DALLAS (CBSDFW.COM) – For the second day in a row, the state’s energy demand sailed past the previous record for weekend use Sunday afternoon.
During the peak of demand Saturday, state residents used more than 65,100 megawatts, according to the Electric Reliability Council of Texas’ website.
That shattered the previous weekend record of 64,100 megawatts, which was set on August 20.
Sunday’s demand appeared to peak at about 4:58 p.m. at 65,284 megawatts. It dropped to 65,192 megawatts 15 minutes later and continued its descent throughout the hour, dipping below 65,000 megawatts before 6 p.m.
Early Sunday, ERCOT, which controls the state’s energy grid, announced a ‘vital need’ for energy conservation between 3 p.m. to 7 p.m. each day until Tuesday. A spokeswoman said the agency expected to set a new record for overall use early in the week.
The current record for total use is 68,294 megawatts, set on August 3. One megawatt can power about 200 homes during extreme heat.
ERCOT issued a Power Watch Sunday, the first level of emergency alerts that asks residents to conserve electricity by not using any unessential appliances such as dishwashers, laundry equipment, hair dryers and coffee makers. ERCOT also issued a Power Watch for Monday.
The Power Warning, the second emergency alert, blacks out power to commercial and industrial customers as defined in their use contracts. The Power Emergency, the third emergency alert, causes rolling blackouts to homes and businesses.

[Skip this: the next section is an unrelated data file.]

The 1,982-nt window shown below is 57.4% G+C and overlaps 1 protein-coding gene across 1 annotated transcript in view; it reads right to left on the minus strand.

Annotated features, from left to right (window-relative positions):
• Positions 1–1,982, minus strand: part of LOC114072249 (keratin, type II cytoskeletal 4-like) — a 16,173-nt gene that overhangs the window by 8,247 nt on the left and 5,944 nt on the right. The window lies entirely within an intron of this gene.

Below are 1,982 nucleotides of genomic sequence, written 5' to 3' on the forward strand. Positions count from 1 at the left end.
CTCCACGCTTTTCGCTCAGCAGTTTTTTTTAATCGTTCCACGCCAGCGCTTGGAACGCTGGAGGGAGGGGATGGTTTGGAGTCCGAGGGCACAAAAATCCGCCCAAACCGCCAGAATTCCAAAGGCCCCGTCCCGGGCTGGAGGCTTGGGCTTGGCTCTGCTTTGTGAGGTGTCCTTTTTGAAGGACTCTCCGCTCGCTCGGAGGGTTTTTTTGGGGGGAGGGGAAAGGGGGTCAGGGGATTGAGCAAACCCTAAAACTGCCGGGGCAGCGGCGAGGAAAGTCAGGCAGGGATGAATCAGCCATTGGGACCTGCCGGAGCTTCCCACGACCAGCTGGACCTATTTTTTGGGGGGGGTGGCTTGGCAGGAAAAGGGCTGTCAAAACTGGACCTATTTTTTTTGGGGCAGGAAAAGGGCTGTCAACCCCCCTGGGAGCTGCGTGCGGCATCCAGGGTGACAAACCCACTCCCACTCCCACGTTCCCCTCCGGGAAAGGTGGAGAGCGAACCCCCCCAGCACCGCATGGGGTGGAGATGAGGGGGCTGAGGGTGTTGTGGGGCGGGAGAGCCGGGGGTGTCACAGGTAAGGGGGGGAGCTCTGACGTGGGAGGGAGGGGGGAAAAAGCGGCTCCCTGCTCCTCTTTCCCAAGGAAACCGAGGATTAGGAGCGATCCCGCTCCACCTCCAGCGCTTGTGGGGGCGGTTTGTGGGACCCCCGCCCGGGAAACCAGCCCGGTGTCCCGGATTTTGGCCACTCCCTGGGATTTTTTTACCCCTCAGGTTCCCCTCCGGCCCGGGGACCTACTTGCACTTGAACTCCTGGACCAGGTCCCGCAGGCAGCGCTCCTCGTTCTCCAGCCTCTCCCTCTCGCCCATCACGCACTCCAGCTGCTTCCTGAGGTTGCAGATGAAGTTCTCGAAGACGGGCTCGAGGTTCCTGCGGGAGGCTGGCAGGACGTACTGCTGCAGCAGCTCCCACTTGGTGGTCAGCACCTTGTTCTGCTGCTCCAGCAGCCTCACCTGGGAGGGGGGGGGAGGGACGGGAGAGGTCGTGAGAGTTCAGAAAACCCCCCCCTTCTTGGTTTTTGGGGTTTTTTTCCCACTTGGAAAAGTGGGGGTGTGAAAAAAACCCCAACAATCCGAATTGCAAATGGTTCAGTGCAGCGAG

It did not appear that further emergency alerts would be needed Sunday, although ERCOT was quick to warn that could change on Monday or Tuesday.
“We can’t stress this enough; we need everyone to conserve electricity from 3 to 7 p.m.,” said Theresa Gage, ERCOT spokeswoman. “If every person in ERCOT does a little, it makes a huge difference.”
Temperatures Sunday soared to 106º in Dallas, 112º in Austin and 109º in Houston. The problem, Gage said, comes when residents blast their air conditioners during the peak afternoon hours to stay cool.
Energy use tends to dip during the weekend because many businesses are closed. However, energy production also decreases those days, Gage said.
“A lot of plants use the weekends … as an opportunity to take the plants offline and do necessary repairs,” Gage said. “This summer has been very hard on generators because the weekends have been almost as hot or as hot as a weekday, so they haven’t had the opportunity to take them down.”